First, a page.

Warning this piece will start with spoilers and continue with them. Part of my response/encouragement to give this movie a second chance is based on the big twist, so it will be mentioned early.
I saw this movie in theaters with friends, and I remember misunderstanding the plot from the start. This misunderstanding led me to “spoil” the big twist for myself; I knew from the start of the movie that someone would eventually leave and “discover” that they were in modern times. I also didn’t think that the town elders hid it all that well. I preface this piece with that anecdote because, honestly, it served me well. I have always liked this movie more than the average joe, and I think it has a lot to do with not being set up for or let down by the big twist ending.
It’s now been much longer than I care to think about, and I think it’s time that we give this movie another chance. And I think a large part of that is knowing now what I accidentally knew then. If you know the twist, don’t assume it is a twist, and just go in with the idea of watching the movie, not expecting to be surprised by the fact that they are “in the present,” then you can really appreciate the good parts of it. So with that, this Impressions is clearly less my thoughts and more abject praise for a horror movie I greatly enjoy, and I think others might too.
The Village is M. Night Shyamalan’s 2004 film, and I honestly believe that, yes, even this early in his career, the expectation of a “twist” started hurting his storytelling. Setting that and the larger conversation aside and just looking at The Village, it is honestly a decent horror movie, and I think one of his better ones.
The movie follows Ivy Walker, who is blind and seemingly living in the 1800s, with all the difficulties that life brings. The movie’s earlier part is a rather slow-burn introduction to the key characters and Ivy’s romance with Lucius (terrible name for not bad guys). Side note, I am an absolute sucker for this romance. I have spoken often about romance being my big love other than horror (yes, I know that’s odd), and these two are just… lovely. I digress.
In the backdrop of this seemingly normal but difficult village life are the things they do not speak of. The village sacrifices animals to them, fears them, and has to hide the color red. They are the main source of horror throughout the entire movie. The way in which the village is shown to absolutely fear them is rather gripping. The first long scene with them is one of the more suspenseful I’ve seen in horror. It creates a perfect atmosphere of something constantly there, pressing on this safe life.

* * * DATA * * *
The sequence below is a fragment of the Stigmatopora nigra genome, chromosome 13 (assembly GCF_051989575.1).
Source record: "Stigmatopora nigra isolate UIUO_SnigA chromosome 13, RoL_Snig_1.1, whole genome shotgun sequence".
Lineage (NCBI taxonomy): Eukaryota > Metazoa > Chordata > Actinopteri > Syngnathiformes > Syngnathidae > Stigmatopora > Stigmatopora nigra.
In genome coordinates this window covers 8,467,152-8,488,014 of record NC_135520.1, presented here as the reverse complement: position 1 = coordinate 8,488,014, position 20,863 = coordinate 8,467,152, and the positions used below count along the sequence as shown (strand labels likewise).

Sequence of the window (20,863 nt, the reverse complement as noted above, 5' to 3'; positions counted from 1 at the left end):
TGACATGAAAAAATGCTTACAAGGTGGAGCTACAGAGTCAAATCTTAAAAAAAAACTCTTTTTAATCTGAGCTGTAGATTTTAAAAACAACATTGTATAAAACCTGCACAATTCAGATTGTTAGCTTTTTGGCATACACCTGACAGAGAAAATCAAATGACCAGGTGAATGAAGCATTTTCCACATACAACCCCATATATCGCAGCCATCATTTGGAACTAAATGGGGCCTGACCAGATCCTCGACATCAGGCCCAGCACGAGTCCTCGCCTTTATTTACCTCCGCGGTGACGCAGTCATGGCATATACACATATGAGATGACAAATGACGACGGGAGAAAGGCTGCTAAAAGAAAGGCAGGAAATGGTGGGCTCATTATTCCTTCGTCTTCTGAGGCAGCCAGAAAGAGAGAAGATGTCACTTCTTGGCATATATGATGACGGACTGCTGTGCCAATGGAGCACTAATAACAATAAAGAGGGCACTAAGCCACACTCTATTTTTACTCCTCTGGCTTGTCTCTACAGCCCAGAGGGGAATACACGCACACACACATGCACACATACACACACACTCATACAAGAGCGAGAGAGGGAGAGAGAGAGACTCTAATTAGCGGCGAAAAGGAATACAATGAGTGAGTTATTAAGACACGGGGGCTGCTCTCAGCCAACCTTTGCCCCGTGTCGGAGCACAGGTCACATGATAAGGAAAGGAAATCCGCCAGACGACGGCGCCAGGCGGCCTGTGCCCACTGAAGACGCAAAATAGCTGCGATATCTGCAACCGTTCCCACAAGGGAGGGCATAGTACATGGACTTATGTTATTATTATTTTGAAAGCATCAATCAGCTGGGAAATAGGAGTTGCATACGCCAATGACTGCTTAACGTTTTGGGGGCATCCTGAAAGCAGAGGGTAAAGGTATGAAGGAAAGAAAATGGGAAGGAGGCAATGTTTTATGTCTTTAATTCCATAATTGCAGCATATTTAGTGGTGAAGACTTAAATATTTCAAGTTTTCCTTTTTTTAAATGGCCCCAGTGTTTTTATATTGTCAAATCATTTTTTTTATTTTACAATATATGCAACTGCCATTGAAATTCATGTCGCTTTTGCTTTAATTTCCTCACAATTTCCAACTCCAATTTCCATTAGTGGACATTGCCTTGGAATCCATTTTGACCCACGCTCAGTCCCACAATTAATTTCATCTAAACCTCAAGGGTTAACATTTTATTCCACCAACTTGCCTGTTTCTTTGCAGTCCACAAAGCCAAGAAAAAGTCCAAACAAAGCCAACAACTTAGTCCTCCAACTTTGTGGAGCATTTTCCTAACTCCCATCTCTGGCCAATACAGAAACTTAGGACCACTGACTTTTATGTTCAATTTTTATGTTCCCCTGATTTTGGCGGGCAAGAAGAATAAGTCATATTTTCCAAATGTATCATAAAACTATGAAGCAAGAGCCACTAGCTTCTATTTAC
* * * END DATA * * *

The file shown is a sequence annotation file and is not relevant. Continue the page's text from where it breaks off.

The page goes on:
Eventually, Lucius is badly hurt, and Ivy refuses to accept this. She demands to be allowed to leave, and her father comes to her aid. I have… issues with this. Edward Walker (Ivy’s father) has preached the need to stay in the village to keep it safe the entire movie but completely goes back on it for Ivy. It makes a sweet sort of sense but is slightly annoying.
Anyway, Edward reveals to Ivy that those they do not speak of are not real, and rather a way to keep control of the people in the village. He goes on to explain that each of the elders had suffered a great loss in life and fled to the village to escape the evils of the outside world and wanted to keep their children and others from going back.
So Ivy, along with some guides, who leave her fairly early, set off towards “the towns.” It is at this point that the twist for ME happened. Ivy is pursued by one of the creatures. The creatures that her father told her were just a tool for keeping people from leaving the village. Next to the earlier scene, this one is by far the most intense. Ivy is at a disadvantage because of her lack of sight, but for me, the scariest part is the panic that must have set in. Imagining for a moment, she were real the amount of panic and confusion that she must have felt — Did her father lie to her? Or did he not, and was she being pursued by someone from town? Is someone from the village willing to kill her to keep it safe?
This moment was the real height of the movie, and the real twist, for me. Much like the build-up was a slow burn, I just thought everything after was a slow outro. The reveal of who it is is honestly heartbreaking, but Ivy’s moments being hunted by “them” are quite scary, and the impact lands entirely.
Ivy now questions her father. She can’t really reveal that they are in modern times, only that the whole experience outside the village was confusing. Lucius will be saved, and… for better or for worse, the village will survive. It is a difficult, in the best possible way, ending. Is it good that Ivy has seemingly been the one person to leave, and her return will not break this village down? Is it a good thing that they will manage to not only keep the fear of the creatures and leaving the village but likely increase those fears?
This movie does a lot right. It is well-acted, beautifully shot, has compelling characters in a well-developed world that means there will be an emotional impact. There is great romance, humor, suspense, fear, dread. It also has a great “twist” before the “real” one that lands better. I honestly think genre fans, and even people who aren’t really “horror fans” but those who like to dip their toes in with certain movies should surely give this one another chance.
It is not the greatest, and parts have aged a little… poorly. However, it’s a good movie, and I can’t stress enough how great the cinematography is in some moments. If you can separate it from the expectation of “a twist” and judge it on its merits, I think some might find a movie they like more than they realized. I think even without being able to achieve that separation, it’s still not as bad as people said when it was released.
Bottom line – Watch The Village again, please!